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Bringing Certainty & Security to U.S. Farmers

Bringing Certainty & Security to U.S. Farmers


Background

U.S. farmers are struggling to find enough available workers. While the H-2A visa is intended to help farmers find workers from abroad, onerous regulations render the program unusable to many particular those who stand to benefit most, small farms and by extension the communities that surround them. The H-2A visa is a temporary agricultural visa that serves to address labor gaps in the ag sector allowing for more growth, production, and by extension more jobs for American workers. H-2A workers represent 10% of the total U.S. agricultural workforce even with the high costs and innumerable hoops employers have to jump through. There is high demand for this kind of labor that cannot and is not being met with the local labor supply. Reform of the H-2a program would help farmers and the sector as whole in addition to providing temporary work opportunities to those who need them.

Reduce Onerous Red Tape 

The H-2A program contains dozens of hurdles that prevent employers from filling positions altogether. Improving the visa system by making the H-2A wage requirement more reflective of the average wages that similarly employed Americans are paid could go a long way in increasing employer accessibility.  Reducing other barriers like the need to recertify regularly and resubmit paperwork when there is an employer who wishes to rehire the same worker, provides a more consistent source of labor for farms that need it.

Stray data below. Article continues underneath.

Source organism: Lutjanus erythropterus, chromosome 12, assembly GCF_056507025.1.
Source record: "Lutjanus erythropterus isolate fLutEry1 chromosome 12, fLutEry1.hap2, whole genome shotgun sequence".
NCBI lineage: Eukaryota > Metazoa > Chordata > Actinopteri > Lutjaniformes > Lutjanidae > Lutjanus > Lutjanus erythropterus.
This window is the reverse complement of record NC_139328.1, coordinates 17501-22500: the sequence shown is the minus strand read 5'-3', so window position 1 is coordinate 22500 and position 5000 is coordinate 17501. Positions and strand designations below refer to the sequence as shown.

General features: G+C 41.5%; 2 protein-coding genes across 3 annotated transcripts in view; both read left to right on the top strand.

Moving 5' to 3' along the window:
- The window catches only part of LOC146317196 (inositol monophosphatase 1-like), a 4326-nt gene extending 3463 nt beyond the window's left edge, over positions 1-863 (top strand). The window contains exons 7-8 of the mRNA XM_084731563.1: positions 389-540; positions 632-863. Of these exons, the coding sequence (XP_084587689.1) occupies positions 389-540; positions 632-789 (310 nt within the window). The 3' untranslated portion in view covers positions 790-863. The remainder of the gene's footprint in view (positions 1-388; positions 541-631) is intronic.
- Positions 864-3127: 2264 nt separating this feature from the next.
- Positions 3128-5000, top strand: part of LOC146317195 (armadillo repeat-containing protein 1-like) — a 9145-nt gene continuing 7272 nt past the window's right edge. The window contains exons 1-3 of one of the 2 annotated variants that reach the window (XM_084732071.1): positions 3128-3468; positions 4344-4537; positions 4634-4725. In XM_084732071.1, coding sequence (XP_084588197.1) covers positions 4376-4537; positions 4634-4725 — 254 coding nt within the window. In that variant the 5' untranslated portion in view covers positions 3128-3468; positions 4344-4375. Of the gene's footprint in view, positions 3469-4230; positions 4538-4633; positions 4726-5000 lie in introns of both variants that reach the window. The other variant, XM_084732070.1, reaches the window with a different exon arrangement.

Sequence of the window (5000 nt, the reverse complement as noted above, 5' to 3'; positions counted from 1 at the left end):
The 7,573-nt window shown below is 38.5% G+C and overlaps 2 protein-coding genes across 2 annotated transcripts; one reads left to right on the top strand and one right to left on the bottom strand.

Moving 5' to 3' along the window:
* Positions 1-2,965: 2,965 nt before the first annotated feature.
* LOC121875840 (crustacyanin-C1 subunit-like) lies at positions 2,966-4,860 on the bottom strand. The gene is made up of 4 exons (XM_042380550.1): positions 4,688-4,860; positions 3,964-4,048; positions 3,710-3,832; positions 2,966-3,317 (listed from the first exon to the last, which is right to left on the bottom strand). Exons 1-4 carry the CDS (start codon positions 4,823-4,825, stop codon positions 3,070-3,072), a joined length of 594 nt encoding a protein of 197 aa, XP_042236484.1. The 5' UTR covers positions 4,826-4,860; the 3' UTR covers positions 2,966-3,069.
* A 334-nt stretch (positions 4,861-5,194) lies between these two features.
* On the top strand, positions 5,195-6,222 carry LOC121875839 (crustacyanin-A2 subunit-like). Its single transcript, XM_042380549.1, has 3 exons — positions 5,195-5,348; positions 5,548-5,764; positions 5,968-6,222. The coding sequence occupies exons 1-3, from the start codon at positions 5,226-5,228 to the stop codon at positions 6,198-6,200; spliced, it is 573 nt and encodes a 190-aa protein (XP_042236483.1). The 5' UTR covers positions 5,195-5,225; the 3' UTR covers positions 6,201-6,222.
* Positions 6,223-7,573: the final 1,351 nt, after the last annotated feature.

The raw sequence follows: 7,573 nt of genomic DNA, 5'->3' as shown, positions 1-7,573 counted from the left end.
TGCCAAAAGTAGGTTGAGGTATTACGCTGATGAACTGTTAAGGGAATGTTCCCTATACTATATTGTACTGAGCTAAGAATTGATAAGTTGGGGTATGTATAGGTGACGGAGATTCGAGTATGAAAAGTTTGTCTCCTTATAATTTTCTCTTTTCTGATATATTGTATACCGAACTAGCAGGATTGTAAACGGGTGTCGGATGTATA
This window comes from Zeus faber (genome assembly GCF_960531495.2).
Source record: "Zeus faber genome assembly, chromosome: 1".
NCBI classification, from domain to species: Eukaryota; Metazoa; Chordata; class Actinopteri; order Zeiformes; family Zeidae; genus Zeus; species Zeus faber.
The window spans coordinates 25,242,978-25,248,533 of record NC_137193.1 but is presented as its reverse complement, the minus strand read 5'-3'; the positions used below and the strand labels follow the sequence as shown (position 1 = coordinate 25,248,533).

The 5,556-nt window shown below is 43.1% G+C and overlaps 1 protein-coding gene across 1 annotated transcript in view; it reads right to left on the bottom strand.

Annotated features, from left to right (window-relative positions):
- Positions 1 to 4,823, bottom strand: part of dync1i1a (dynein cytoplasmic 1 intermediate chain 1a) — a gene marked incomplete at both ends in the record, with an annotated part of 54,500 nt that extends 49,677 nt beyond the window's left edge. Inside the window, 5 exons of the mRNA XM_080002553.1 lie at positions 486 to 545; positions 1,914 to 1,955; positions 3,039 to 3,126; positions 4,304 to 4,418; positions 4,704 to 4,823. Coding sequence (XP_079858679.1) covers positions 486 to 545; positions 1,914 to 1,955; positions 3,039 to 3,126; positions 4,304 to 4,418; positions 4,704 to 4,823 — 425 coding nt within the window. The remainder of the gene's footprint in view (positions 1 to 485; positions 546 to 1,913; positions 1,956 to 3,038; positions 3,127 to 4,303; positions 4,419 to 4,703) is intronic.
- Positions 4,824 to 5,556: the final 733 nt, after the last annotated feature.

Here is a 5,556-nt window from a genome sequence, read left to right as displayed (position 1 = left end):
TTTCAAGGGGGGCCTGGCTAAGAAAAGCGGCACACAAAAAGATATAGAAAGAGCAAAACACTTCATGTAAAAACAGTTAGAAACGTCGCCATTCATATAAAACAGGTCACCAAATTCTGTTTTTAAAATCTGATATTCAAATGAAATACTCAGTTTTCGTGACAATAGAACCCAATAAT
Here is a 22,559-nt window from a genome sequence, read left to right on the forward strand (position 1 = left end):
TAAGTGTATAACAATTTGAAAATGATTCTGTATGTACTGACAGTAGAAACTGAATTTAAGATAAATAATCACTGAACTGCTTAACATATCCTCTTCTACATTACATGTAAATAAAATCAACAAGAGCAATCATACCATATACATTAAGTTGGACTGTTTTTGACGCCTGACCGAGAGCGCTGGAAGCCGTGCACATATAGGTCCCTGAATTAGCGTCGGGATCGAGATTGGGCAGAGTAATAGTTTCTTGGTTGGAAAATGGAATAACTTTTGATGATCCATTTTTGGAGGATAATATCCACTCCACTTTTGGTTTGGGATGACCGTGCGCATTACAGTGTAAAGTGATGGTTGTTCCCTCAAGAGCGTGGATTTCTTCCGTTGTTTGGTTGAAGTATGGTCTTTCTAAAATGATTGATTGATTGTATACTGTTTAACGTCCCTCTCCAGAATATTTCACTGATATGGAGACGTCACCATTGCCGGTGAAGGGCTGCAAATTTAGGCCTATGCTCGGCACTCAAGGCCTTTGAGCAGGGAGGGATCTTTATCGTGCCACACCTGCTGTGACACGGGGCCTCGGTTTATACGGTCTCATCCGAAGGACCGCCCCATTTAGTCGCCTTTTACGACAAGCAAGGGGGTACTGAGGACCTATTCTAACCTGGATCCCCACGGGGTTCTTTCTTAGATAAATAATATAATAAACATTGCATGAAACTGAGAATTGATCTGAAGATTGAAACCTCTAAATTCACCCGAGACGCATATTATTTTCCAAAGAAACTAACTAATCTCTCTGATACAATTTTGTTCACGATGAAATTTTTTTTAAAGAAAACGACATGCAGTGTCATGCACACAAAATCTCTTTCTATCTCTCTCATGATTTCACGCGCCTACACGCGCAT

Misconceptions and Reality

Improving the H-2A system benefits famers and the temporary workers that fill the hard-to-fill positions. The presence of this program has been able to keep some agricultural businesses from permanently closing. The common misconception among those that oppose the H-2A visa is that H-2A workers undercut local wages. This is not the reality. On average it costs a farmer over $10,000 to bring in a single H-2A worker. It is more challenging and significantly more costly for a farmer to hire an H-2A worker and yet the demand persists. Reforms to the H-2A visa must occur in order to support our nations farmers.